WW1 Photos Centenary Website: 2014-2018 By Paul Reed

Posts tagged “Horses

War Horses: A Chinese Labour Corps Team

The use of horses and horse transport by the Chinese Labour Corps is not something widely considered but this image shows two types of such transport in use in 1919. On the left is an Army Service Corps Water Cart and on the right a General Service Wagon. In both cases the driver of the vehicle is from the Army Service Corps but they both have CLC in the cab with them.

One can only speculate on the circumstances of this photograph but it was taken in 1919 and in the rear background is a road sign which points to the village of Roisel. Roisel is on the Somme and was the scene of fighting in August 1918. At the time this image was taken the CLC were being employed in this area to bury the dead and clear the area of unexploded ordnance. It is therefore likely that these War Horses and their masters were being employed in such work and were part of a team roving the Somme battlefields at this time.

War Horses: A Veterinary Hospital in France


The subject of horses in the Great War has proved a popular subject on this site, no doubt fuelled by the huge success of the War Horse movie. This week on the Blog we move to Monday, Wednesday and Friday posts and this week all have a War Horse theme.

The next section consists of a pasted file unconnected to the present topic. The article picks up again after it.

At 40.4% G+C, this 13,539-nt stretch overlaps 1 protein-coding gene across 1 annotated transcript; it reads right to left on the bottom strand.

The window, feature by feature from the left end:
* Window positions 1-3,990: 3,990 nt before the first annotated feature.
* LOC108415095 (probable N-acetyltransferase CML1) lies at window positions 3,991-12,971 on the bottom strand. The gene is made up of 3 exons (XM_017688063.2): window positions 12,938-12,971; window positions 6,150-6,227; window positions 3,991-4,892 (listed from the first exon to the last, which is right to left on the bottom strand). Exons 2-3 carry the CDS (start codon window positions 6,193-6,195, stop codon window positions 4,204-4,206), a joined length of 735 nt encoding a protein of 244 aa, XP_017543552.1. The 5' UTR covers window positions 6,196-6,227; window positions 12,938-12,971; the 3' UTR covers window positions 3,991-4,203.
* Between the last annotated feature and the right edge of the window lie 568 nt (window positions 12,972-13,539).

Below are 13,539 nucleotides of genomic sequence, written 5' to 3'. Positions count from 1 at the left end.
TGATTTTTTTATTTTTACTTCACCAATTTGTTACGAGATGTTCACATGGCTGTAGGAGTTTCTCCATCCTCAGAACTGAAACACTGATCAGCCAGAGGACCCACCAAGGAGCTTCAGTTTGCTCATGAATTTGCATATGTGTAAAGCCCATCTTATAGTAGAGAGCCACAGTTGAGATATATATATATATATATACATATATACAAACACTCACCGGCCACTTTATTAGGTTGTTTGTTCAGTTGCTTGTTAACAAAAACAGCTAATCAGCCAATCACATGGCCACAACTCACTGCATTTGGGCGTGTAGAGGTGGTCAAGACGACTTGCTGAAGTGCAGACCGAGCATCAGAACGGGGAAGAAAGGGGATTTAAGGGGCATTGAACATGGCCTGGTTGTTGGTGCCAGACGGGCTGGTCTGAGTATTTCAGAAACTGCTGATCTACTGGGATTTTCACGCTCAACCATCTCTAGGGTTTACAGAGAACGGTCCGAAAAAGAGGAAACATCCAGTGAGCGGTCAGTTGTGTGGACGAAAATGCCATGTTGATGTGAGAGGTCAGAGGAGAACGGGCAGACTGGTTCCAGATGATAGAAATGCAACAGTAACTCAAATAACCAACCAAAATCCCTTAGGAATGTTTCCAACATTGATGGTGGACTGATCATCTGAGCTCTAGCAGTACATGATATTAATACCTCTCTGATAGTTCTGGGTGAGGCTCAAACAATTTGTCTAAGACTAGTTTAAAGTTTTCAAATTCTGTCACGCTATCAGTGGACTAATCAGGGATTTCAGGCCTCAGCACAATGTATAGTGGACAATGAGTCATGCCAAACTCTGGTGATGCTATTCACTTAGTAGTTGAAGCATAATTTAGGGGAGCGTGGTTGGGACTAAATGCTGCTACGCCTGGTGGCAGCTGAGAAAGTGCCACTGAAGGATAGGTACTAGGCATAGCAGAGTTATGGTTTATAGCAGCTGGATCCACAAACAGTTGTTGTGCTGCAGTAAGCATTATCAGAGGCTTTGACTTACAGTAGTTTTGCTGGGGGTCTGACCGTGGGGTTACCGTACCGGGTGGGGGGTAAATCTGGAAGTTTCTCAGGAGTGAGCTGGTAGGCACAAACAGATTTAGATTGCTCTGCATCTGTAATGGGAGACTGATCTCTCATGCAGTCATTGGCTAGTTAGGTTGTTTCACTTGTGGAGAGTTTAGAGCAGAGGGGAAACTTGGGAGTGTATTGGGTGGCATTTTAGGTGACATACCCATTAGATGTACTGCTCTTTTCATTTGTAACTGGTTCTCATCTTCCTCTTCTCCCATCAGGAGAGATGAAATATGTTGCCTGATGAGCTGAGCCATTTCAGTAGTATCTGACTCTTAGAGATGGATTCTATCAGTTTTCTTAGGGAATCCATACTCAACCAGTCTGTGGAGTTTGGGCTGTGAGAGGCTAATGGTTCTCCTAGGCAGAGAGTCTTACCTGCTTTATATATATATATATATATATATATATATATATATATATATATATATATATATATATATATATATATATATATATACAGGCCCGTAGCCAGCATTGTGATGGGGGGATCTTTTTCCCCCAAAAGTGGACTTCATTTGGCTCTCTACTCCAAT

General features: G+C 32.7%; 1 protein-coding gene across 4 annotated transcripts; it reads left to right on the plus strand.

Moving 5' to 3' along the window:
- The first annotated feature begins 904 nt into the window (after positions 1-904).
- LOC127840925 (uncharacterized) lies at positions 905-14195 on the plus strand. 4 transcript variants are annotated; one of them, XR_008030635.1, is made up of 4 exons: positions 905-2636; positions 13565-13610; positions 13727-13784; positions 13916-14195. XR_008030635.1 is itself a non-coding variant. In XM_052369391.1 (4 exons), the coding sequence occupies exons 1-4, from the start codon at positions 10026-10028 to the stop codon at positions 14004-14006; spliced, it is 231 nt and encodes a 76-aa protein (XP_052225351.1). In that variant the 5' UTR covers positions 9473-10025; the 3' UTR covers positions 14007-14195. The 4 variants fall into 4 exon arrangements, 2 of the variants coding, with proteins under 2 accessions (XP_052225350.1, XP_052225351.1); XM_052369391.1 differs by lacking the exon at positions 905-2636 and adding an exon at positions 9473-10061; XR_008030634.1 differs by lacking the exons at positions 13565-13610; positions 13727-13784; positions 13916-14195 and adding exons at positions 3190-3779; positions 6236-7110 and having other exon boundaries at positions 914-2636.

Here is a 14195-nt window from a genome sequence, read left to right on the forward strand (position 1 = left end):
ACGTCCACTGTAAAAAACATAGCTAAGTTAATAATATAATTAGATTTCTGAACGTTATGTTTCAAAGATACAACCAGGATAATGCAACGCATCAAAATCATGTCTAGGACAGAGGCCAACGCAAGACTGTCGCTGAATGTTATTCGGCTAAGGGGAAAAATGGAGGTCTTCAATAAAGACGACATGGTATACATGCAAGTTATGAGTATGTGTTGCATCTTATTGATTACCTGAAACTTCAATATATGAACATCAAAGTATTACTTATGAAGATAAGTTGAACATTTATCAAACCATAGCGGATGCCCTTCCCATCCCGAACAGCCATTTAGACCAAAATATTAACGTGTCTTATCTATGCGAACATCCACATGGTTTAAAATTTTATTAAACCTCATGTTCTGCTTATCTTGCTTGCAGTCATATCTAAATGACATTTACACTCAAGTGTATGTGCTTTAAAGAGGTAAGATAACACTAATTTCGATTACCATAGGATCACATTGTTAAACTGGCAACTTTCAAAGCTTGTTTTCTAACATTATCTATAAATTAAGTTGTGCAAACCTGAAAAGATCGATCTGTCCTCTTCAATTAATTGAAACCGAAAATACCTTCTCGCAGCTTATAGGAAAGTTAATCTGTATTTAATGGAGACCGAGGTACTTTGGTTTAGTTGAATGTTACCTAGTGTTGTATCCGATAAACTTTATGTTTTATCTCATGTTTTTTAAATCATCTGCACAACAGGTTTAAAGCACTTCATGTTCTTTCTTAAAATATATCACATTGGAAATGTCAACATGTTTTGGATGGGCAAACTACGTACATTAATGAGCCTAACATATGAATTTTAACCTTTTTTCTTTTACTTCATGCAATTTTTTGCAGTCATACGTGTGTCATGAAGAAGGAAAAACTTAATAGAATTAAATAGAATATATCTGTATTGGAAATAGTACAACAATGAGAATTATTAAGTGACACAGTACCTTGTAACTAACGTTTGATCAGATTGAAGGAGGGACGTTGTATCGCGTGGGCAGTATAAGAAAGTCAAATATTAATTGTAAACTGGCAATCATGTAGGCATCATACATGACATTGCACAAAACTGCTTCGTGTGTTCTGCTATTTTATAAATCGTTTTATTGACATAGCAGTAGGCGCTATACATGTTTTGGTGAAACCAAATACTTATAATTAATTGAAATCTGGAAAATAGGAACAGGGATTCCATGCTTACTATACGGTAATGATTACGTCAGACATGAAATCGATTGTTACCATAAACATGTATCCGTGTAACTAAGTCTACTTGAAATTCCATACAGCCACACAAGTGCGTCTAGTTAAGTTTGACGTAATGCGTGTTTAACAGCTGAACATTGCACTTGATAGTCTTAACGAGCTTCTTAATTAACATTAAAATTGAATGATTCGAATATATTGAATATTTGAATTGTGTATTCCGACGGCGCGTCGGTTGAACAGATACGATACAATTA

This image shows personnel of an Army Veterinary Corps (AVC) unit in France in the early period of the war. When the regular army of the British Expeditionary Force want to war in 1914 most of its transport – like most European Armies of the day – was horse drawn and an important part of its Order of Battle were AVC units like those seen here who treated the horses wounded and injured on active service, or those that had become ill during the winter of 1914/15. Horse care by the AVC was a hugely important job as the regular army operated on the premise of having a limited number of available horses and it was better to treat animals and return them to work rather than put them down; unless that was unavoidable.

By 1918 there were dozens of AVC units operating on or just behind the front, treating thousands of horses and in many ways they are the unsung heroes of an army that even in the last year of the war with increased mechanisation still relied heavily on horse transport.